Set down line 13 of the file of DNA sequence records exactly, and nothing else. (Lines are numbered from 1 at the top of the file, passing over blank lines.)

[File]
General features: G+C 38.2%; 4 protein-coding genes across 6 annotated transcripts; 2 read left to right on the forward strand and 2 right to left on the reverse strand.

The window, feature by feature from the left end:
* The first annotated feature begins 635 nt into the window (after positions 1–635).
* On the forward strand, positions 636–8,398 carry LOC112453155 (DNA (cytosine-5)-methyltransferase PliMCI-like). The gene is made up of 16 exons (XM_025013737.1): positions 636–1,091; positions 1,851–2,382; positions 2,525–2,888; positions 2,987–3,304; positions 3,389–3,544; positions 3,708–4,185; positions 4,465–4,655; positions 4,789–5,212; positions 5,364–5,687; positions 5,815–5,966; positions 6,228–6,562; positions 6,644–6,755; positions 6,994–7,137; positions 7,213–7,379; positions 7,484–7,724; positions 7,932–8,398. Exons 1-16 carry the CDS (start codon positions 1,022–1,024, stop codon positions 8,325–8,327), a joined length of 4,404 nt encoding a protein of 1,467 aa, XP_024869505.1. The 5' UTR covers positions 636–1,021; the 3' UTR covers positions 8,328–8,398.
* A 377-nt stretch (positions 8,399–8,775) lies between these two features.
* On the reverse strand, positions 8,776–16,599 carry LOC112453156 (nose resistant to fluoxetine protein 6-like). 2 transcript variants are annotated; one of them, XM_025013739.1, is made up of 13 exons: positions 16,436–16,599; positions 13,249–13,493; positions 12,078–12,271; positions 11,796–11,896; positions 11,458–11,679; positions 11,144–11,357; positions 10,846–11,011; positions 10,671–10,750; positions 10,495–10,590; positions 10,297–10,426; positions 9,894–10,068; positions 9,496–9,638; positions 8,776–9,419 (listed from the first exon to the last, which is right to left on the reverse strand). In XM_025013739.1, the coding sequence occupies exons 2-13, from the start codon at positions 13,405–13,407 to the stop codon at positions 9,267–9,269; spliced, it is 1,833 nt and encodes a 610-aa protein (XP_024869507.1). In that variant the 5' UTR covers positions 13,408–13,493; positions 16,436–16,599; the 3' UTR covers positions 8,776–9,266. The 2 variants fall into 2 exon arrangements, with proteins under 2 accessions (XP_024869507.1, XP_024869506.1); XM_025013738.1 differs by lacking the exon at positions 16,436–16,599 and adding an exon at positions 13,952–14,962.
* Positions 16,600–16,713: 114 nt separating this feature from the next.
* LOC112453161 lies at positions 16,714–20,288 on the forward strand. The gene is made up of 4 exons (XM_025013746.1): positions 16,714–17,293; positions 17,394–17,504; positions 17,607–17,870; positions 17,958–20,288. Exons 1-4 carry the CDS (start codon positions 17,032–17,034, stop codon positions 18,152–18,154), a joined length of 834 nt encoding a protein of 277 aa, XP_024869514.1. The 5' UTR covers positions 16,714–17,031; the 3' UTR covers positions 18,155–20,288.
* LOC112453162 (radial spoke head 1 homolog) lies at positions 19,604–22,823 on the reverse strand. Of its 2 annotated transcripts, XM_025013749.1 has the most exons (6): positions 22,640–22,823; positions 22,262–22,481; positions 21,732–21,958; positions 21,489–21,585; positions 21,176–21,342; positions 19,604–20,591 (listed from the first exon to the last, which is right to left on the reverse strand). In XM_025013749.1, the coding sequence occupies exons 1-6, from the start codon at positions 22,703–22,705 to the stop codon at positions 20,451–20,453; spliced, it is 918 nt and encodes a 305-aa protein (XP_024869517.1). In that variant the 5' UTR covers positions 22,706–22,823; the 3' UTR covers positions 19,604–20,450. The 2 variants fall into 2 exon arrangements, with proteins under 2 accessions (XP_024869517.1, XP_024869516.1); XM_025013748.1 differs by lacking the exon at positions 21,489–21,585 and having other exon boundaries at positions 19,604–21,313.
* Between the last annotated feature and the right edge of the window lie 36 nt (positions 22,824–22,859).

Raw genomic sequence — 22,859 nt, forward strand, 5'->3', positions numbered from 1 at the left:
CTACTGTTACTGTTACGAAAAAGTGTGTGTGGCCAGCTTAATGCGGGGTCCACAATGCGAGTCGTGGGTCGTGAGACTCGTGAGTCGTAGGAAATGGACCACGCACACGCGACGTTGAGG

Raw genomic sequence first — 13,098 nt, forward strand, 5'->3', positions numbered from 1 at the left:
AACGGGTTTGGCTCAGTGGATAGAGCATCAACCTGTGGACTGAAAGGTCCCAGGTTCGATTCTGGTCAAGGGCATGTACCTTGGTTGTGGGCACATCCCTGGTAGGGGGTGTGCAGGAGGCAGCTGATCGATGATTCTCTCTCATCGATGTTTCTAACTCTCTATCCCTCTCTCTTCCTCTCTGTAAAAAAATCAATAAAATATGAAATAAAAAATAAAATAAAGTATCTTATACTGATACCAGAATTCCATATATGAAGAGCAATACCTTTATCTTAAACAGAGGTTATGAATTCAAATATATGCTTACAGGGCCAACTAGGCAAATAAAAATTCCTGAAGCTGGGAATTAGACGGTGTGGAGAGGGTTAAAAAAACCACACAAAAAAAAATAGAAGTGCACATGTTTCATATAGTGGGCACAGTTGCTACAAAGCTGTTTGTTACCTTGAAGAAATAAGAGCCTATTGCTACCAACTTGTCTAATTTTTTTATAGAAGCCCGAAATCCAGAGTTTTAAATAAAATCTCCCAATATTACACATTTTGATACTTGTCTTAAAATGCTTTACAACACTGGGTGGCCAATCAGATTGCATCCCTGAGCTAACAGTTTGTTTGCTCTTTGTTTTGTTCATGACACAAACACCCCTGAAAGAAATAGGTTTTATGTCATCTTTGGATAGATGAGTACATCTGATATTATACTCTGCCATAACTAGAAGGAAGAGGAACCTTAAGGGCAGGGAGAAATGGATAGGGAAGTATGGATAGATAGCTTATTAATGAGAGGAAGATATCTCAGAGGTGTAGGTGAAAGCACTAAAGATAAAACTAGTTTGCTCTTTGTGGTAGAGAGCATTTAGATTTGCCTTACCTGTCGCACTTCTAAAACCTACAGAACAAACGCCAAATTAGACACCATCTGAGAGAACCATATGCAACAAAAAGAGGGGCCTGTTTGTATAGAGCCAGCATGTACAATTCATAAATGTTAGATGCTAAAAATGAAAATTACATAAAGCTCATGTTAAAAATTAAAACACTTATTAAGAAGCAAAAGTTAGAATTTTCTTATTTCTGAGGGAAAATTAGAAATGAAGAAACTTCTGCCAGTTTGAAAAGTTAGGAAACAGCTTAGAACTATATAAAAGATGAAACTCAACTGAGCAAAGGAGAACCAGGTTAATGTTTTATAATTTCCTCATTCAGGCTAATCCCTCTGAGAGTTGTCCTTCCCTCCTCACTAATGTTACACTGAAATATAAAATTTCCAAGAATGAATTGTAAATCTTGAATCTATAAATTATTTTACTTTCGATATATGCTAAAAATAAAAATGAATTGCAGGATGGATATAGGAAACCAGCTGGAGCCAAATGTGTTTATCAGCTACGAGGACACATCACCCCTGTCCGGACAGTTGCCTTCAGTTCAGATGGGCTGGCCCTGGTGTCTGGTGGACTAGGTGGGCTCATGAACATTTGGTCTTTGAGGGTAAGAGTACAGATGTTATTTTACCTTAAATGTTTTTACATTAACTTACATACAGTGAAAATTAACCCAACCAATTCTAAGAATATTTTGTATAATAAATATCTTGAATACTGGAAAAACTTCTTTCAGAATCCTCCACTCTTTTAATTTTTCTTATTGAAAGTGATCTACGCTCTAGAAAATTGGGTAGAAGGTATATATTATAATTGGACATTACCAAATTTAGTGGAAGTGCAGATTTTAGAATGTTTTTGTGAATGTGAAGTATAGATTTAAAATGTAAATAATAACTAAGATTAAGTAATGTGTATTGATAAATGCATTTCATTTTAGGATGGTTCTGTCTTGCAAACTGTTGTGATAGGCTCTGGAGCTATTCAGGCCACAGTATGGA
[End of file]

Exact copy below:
Raw genomic sequence first — 13,098 nt, forward strand, 5'->3', positions numbered from 1 at the left: